Global regulators are probing whether banks colluded to rig the London interbank offered rate, the benchmark interest rate for more than $360 trillion of securities worldwide -- from mortgages to student loans. Barclays last week was fined a record £290 million by U.S. and U.K. regulators for systematically attempting to rig the rate for profit. At least a dozen banks are still being probed, while British prosecutors are weighing whether to open a criminal investigation.
The chief executive officer of Sharps Pixley Ltd., who has traded gold for 30 years, challenged a study that says the market’s price-setting mechanism is susceptible to manipulation, compromising the $19.6 trillion of the precious metal that trades annually.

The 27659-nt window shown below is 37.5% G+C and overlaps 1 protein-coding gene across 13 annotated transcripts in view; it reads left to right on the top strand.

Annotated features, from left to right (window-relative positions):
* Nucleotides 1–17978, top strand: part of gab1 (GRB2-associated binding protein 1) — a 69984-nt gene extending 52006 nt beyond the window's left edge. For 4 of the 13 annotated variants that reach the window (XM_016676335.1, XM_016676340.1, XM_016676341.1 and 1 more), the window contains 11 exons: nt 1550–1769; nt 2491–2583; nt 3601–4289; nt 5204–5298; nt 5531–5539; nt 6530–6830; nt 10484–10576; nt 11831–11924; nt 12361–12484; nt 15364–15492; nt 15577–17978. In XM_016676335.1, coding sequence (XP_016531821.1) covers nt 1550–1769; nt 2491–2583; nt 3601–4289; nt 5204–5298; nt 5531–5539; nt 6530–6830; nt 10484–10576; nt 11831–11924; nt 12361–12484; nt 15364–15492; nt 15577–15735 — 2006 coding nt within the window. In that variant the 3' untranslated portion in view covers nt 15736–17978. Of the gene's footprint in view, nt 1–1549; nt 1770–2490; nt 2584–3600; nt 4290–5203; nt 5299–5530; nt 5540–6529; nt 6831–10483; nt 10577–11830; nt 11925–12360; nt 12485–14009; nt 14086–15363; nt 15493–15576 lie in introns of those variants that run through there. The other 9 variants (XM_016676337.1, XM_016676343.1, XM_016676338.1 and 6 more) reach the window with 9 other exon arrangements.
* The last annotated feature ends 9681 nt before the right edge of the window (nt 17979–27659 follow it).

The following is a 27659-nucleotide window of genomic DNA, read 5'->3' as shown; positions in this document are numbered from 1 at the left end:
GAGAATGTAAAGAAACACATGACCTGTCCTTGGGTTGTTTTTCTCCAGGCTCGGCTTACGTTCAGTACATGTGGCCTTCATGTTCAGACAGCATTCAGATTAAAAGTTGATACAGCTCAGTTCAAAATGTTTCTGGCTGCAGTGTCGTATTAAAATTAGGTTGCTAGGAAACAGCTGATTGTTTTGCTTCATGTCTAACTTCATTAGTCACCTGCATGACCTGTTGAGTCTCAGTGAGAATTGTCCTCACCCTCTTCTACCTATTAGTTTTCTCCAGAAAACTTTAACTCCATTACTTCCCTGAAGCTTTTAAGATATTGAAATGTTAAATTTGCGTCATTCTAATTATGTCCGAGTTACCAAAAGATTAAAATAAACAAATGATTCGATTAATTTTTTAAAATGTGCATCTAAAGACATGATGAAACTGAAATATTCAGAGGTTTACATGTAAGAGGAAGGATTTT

Du, the telecommunications provider majority-held by United Arab Emirates state-linked companies, said it secured $1.17 billion of loan facilities to lower its cost of borrowing by as much as $9 million over five years.
Neiman Marcus Group Ltd. is seeking to lower the rate on a $2.94 billion loan that helped finance the luxury retailer’s buyout by Ares Management LLC and the Canada Pension Plan Investment Board four months ago, according to a person with knowledge of the transaction.